A Penn State study finds no economic evidence that the alcohol beverage industry targets youth in its magazine ads, as alleged by critics.
"Results from analyzing magazine characteristics and readership demographics show significant effects for advertisement price, audience size and adult demographics in magazine alcohol ads, but fail to support claims of targeting youth," said study author Jon Nelson, professor emeritus of economics at
Penn State University. His findings are published in the July issue of Contemporary Economic Policy.
In 2003, the alcohol beverage industry spent more than $1.6 billion on advertising including $394 million on ads in magazines. Critics allege that the activities target teens and contribute to social problems associated with underage alcohol drinking.
Proposals by regulatory and advocacy groups range from a complete ban on alcohol advertising to stricter limits on ads in media outlets with a very high exposure to youth.
Dr. Nelson reviewed alcohol ads in 28 magazines in 2001-2003 and analyzed them by demographics: the percentage of youth readers, adult median age, adult median real income, and percentage of adult male readers, and by magazine characteristics: circulation, single copy sales, content category, annual number of issues, and advertisement cost per thousand readers.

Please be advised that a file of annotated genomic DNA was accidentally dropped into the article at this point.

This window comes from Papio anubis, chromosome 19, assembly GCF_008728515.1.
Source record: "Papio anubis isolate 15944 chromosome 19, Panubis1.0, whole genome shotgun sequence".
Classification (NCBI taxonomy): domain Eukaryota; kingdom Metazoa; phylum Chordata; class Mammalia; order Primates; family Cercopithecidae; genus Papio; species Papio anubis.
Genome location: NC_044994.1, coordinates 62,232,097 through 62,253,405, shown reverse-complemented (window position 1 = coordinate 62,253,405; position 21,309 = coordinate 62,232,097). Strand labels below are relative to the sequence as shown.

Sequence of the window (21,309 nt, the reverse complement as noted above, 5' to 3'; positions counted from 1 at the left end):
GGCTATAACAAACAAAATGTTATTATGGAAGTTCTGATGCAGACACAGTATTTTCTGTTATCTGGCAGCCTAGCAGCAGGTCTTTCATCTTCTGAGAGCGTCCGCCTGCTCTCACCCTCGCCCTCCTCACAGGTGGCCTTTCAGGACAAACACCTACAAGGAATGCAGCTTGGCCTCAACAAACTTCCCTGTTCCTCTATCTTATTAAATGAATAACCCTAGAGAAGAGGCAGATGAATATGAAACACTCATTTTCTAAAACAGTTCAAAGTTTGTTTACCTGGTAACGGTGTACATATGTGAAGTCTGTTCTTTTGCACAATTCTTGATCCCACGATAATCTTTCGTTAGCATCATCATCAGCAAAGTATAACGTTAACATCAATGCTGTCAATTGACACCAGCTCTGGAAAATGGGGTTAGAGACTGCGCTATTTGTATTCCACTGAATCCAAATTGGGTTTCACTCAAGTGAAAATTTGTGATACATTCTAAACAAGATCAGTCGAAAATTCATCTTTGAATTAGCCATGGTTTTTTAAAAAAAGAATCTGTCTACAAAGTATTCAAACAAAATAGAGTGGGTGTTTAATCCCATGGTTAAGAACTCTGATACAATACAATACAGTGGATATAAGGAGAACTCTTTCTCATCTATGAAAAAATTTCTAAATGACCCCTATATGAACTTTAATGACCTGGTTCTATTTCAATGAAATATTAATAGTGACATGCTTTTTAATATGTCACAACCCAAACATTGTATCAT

Alcohol advertising includes beer, wine and spirits. For 2001-2003, the 28 magazines in the study contained a total of 3,675 alcohol ads, including 652 beer ads, 118 wine ads, and 2,905 distilled spirits ads.
Titles include: Better Homes and Gardens, Car and Driver, ESPN The Magazine, Glamour, People, Newsweek, Time, Popular Mechanics, Sports Illustrated, Spin, Shape, Self and Vogue. All of the sampled magazines accept alcohol ads. Some popular youth-oriented magazines such as Seventeen or YM that do not accept alcohol ads were not included in the study.
For 14 of the 28 magazines, the percentage of youth readers equals or exceeds 20 percent. Four magazines in the study are among the most widely read magazines among teens: People Weekly, Rolling Stone, Sports Illustrated and Vibe.
"Beer advertisers favor magazines with more young adults, male readers and larger adult audiences, but not teens," said Dr. Nelson. "Spirits producers prefer magazines with more young adults, male readers and larger adult audiences but not teens; they also favor magazines with lower costs per advertisement."
"In terms of content, automobile magazines have the highest average percentage of youth readership, although the number of alcohol ads in this category is quite small. Entertainment and music magazines have the second highest percentage of youth readers, the lowest mean adult age and a large number of alcohol ads," he added.
However, the study notes that the young adult population (ages 21-34) is 50 percent larger than the underage youth population (ages 12-20). The alcohol industry targets young adults through magazine ads because young adults drink more alcohol than older adults and have not yet established brand loyalties.
Nelson's analysis found that alcohol advertisers have the strongest preference for men's style and sports magazines, followed by entertainment and music magazines. Advertising decisions are influenced more by the size of the adult audience and the price charged for an ad placement, rather than the size of the youth readership.
"The percentage of youth readers is not significant in any of the economic regressions, regardless of the model," Nelson adds. "Policymakers would be well advised to turn their attention to other aspects of youth drinking behaviors, rather than decisions made in the market for advertising space."
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